before it, together constitutes a serious limitation on the Judiciary to do anything ‘ for

doing complete justice. The role of the extant pro-active Judiciary has to be discussed

under the light of these limitations.


Judiciary indubitably is responsible for doing complete justice. Facts and

evidences are the basic tenets of modern judicial system and judiciary cannot overstep
these needs in its entrainement of doing complete justice. Executive exercises the

power of transferring investigating officers and other police personnel selon les regles.

Jus naturale dictates that anybody encroaching upon the jurisdiction of the other for

whatever reasons amounts to usurping the powers of the other by postern means.

Judiciary as the ultimate machinery of providing justice, resorting to superrogatory means

to meet a cause amounts to irrevocable breakdown of the Constitution and the rule of law

and Executive en attendant finds itself nowhere to go for redressal against the injustice.

Being the ultimate dispenser of justice, weighs down the Judiciary with the need of being

moderate circumspect and scrupulous in its means. Supercilious radicalism by the

Judiciary prompted by procacity is like wild run of a bull in a chinashop.

People cannot approach anybody for redressal when they are wronged by the

Judiciary and the sword of contempt proceedings constantly hang over their heads lest

they open their mouths in public. Self restraint is the lex non scripta of a sound

Judiciary. There is nothing so fatal to the independence and democratic traditions of the

country as the delubrum of the rule of law and justice with all its special powers and

privileges growing to be a cimmerian monster. The sickly developmetn violates the very

raison d’etre of the Judiciary. When Judiciary fails to recognise its limitations ex mero

motu, none is there to do it for it. Uberrima fides is basic to Judiciary. When Judiciary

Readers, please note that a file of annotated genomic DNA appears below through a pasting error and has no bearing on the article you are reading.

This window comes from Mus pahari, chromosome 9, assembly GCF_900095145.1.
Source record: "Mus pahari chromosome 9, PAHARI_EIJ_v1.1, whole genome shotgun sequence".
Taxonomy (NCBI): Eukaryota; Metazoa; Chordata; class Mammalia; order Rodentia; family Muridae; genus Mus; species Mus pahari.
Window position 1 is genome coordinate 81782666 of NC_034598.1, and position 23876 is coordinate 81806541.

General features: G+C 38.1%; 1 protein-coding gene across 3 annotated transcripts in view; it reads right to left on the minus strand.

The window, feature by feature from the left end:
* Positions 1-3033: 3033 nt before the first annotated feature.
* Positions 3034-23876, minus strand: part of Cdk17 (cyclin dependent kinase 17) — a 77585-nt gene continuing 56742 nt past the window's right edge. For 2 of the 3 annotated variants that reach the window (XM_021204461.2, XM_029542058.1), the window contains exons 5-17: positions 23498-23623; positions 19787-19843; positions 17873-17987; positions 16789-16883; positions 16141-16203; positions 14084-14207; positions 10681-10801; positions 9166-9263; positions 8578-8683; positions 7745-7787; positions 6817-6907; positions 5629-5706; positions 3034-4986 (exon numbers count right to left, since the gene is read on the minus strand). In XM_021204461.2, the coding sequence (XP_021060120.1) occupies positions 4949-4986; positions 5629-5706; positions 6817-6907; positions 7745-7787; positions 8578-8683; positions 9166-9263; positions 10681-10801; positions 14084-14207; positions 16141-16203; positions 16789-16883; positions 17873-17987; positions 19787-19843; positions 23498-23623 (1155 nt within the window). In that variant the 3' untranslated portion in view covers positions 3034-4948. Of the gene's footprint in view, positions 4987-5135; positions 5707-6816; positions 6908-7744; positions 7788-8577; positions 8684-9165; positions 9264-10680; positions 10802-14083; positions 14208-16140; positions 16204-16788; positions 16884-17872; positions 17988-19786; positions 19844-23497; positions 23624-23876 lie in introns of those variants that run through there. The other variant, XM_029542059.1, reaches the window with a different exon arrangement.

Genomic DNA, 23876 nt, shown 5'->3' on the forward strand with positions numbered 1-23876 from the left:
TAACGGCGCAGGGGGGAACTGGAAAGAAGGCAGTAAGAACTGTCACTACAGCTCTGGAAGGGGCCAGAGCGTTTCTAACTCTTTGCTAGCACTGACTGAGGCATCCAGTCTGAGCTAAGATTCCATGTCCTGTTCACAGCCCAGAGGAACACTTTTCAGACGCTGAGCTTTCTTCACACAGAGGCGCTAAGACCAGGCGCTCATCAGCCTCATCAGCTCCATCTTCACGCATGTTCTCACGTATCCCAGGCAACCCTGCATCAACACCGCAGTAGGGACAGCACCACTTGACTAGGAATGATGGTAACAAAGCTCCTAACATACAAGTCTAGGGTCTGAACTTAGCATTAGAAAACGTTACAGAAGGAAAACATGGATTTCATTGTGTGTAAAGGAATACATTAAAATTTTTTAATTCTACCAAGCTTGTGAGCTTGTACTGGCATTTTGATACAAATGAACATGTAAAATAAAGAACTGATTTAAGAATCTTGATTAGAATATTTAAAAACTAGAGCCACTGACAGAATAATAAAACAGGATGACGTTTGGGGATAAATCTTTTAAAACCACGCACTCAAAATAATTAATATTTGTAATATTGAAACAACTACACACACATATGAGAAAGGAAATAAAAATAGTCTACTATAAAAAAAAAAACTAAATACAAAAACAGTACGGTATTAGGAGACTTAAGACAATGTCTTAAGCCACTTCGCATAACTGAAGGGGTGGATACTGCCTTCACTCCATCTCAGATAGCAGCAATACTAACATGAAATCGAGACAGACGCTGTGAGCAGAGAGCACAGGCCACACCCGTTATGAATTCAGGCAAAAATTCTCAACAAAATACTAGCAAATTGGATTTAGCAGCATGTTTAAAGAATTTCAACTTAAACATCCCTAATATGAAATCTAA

prevaricates from its rightful path, that rings the death-knell of the democracy and leads

the country to the ineluctable anarchy through constitutional breakdown.


Intentions of the Judiciary may be good. But, intentions alone do not constitute

the right to act in anyway desired. Indian Constitution does not provide for that even “

for doing complete justice”. Supreme Court of India on its verdict on 13 August laid

guidelines to protect the interests of working women from sexual harassment and ruled

that the guidelines would be in force till due legislations replace them. Intentions of the

court in such a course of action is definitely very `noble. But means pursued to the end

may not be in the best interests of the country and its constitutional machinery. Judiciary

acting on Public Interest petitions is certainly a step forward towards better judicial

system. But, Judicial meddling in every state affair outside its jurisdiction may prove

costly to both the Judiciary and the country. Indian Judiciary is certainly losing sight of

the difference between pronouncing judgements and making Executive orders. The latter

part of the Article 142 (1) clearly dictates that the operation of the decree or order made

by the court is subject to the law made by Parliament or Presidential Order. The

Executive Orders, Indian Judiciary now ends to make are in violation of the spirit of the

above constitutional provision. The parturition of the Judiciary to shift polluting

industries from the heart of Delhi to the outskirts pro bono publico, led to stirrings

against the very well-meaning verdict. Paroxysms of the Judiciary in Patna in Bihar

Fodder Scam and later on the use of Article 356 in Bihar led to open protests in

Parliament and outside. The apostasy Indian Judiciary suffers by encroachment on the

domains of the Executive and the loss of restraint in Judicial proceedings lead judiciary

to the cul de sac of the loss of dignity and credibility.

Unless those at the helm in Indian Judiciary wake up from their somnolency and

realise where indiscreetness in their part is leading the country to, the future of Indian

democracy is bound to be bleak and mired in incertitude and disaster.